Twitter is currently down for unscheduled maintenance

Talk about being a victim of your own success. Twitter has become my social networking tool of choice, but I wish the service were more reliable. It's just flaked for what seems like the tenth time in the last month, and now only displays the above message when you try and access it. You might regard that as the "this page intentionally left blank" of the web 2.0 world.

Of course the original design inevitably meant that the service is faced with scalability problems, but Twitter hasn't helped matters by providing tools for "weblebrities" like auto-follow (automatically following someone who follows you). Us regular no-hopers, of course, wonder exactly what the point is: if you have 10,000+ followers on Twitter it's self evident that you couldn't give a bugger what any of them are tweeting, which makes the whole thing a rather vacuous exercise to those of us who prefer two-way communications to broadcasts.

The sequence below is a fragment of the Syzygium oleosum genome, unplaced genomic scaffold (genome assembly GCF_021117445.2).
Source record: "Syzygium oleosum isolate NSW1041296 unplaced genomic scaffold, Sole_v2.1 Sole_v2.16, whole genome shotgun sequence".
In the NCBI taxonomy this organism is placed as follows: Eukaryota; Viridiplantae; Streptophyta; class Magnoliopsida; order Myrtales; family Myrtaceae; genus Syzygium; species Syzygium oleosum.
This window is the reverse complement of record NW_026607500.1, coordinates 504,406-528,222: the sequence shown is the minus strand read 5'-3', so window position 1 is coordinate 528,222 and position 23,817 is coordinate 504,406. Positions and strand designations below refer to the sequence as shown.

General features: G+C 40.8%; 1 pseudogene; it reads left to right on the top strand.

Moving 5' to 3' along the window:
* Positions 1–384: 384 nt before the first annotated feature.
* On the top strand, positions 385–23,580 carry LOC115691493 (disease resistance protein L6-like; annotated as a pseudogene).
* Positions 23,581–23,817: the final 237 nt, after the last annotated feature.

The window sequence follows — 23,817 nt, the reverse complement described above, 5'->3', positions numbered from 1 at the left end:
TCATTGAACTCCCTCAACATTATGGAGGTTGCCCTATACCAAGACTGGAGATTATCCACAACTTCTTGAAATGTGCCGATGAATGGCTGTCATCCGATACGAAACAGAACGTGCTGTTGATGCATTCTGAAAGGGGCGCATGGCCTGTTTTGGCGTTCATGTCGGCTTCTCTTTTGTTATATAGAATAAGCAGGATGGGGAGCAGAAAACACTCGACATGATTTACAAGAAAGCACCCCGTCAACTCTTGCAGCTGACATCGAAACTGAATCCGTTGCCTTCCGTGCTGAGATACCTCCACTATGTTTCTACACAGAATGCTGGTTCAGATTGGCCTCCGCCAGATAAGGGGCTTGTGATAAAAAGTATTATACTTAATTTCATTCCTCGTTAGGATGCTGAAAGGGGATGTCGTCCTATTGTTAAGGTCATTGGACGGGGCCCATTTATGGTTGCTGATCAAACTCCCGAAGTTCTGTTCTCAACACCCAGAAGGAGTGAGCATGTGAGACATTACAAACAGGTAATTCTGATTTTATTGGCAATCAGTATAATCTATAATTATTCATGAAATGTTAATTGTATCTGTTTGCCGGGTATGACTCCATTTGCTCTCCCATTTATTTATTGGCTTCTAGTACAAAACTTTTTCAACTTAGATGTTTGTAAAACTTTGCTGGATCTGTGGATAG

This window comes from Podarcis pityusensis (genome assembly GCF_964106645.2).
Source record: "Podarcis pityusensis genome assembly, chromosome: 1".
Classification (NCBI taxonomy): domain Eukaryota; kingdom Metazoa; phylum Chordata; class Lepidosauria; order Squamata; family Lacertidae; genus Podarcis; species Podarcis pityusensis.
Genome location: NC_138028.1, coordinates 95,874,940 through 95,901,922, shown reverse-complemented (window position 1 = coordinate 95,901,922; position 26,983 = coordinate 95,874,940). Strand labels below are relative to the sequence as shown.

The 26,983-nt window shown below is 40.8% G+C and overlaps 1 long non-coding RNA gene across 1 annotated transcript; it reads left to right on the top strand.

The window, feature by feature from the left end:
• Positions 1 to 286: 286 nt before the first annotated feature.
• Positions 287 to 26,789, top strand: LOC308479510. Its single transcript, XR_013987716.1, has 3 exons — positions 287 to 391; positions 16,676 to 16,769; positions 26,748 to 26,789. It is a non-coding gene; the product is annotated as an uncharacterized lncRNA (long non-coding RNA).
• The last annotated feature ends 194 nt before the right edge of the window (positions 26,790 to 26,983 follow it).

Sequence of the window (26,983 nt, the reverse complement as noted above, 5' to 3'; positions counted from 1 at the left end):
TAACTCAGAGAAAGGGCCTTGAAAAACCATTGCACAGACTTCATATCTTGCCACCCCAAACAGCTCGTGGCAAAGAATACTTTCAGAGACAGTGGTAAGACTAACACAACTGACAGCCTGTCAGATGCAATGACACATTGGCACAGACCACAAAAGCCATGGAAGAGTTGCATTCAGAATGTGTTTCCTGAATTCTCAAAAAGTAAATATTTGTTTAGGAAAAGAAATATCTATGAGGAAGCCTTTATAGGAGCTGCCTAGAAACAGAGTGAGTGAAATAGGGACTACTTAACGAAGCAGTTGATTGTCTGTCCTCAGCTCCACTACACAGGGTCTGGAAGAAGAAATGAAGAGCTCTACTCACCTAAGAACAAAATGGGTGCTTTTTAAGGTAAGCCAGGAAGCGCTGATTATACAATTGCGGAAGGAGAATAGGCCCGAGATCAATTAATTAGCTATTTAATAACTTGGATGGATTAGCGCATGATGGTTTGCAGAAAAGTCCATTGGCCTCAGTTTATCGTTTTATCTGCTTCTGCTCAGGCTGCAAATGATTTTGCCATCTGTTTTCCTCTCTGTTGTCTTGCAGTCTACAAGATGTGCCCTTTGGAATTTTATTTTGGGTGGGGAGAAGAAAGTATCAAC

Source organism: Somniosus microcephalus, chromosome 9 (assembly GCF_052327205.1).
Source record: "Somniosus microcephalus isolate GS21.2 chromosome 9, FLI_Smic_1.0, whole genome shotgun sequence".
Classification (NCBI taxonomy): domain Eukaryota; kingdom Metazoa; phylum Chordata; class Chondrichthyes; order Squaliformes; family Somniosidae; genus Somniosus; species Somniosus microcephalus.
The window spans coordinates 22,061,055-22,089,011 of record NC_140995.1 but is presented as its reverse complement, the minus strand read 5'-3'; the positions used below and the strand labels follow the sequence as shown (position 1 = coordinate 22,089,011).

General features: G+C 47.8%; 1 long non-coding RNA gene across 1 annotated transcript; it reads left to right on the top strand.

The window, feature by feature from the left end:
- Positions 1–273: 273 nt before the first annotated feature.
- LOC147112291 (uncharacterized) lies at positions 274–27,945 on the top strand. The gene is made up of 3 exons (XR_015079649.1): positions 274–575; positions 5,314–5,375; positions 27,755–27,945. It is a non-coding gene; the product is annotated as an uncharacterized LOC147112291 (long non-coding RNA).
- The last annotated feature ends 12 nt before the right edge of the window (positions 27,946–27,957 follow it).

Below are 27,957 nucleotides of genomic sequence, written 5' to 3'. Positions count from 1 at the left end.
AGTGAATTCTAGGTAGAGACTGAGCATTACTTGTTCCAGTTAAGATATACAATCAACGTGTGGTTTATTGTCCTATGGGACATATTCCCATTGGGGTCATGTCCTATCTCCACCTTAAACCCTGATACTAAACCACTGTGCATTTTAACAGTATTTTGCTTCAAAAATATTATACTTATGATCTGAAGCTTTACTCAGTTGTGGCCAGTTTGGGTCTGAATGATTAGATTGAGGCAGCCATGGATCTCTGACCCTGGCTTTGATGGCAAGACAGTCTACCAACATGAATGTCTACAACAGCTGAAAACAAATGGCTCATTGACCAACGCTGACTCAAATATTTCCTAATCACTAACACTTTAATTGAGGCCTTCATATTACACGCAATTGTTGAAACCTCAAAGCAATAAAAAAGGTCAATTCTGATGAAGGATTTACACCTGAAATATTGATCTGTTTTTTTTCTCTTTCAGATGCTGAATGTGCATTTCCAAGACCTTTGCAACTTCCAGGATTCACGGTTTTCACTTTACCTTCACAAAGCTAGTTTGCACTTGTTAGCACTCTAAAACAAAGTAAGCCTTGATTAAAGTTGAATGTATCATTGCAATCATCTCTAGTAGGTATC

I've actually been a member of the open source identi.ca site since OSCON, and while I think it's great that there's an alternative I haven't yet found it compelling enough to be more than an occasional visitor.

Like email spam it's becoming obvious that whenever a new phenomenon arises in the technical world, once it becomes public knowledge the traditional spoilers (marketdroids, celebrities and the like) will climb aboard and screw it up for everyone else. They just haven't realised yet that the rest of the world is just one short step away from telling them to get the hell out. There are a lot of dinosaurs walking around right now, wondering why they are feeling so warm.

April 2, 2009

PyCon Video: Even More Amazing!

I just learned from the PyCon Blog that all the video for the conference is expected to be available on-line at blip.tv by the end of Friday April 3, less than a week after the conference ended. This is indeed an awesome process, and the two videos already available via the PyCon web site shows that the quality problem that existed last year has been solved.

As I was one of the skeptics who thought we should maybe move to a professional video team I'd like to publicly take my hat off as chairman of the PSF to the dedicated team of volunteers under Carl Karsten who have made this possible.

Yet again I am compelled to say that PyCon rocks!